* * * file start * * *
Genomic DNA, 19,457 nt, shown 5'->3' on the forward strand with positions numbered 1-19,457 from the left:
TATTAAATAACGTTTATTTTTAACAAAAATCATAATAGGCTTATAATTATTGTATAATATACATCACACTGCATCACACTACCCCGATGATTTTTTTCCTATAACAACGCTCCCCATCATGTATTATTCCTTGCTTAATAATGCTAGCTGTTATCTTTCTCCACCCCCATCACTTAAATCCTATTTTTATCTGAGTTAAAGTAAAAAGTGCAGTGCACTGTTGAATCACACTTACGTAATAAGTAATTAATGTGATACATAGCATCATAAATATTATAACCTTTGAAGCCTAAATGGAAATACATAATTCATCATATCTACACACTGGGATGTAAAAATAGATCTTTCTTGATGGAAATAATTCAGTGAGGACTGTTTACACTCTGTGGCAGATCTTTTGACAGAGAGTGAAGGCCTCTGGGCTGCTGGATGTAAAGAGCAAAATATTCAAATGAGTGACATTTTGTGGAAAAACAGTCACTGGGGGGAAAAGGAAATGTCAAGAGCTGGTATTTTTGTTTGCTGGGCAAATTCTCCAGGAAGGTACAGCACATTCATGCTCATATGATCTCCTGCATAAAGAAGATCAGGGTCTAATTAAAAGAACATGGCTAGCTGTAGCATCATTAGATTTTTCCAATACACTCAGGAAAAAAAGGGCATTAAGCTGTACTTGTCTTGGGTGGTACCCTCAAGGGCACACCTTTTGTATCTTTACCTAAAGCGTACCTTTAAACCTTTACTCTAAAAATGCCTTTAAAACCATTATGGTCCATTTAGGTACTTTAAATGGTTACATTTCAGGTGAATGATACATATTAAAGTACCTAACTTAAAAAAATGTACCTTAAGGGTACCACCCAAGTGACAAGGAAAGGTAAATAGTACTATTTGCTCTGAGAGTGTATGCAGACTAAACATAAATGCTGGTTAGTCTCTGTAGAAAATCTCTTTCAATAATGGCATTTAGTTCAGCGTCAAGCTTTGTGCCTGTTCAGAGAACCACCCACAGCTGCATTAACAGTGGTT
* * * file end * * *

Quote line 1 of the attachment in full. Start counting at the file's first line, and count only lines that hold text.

Genomic DNA, 19,457 nt, shown 5'->3' on the forward strand with positions numbered 1-19,457 from the left: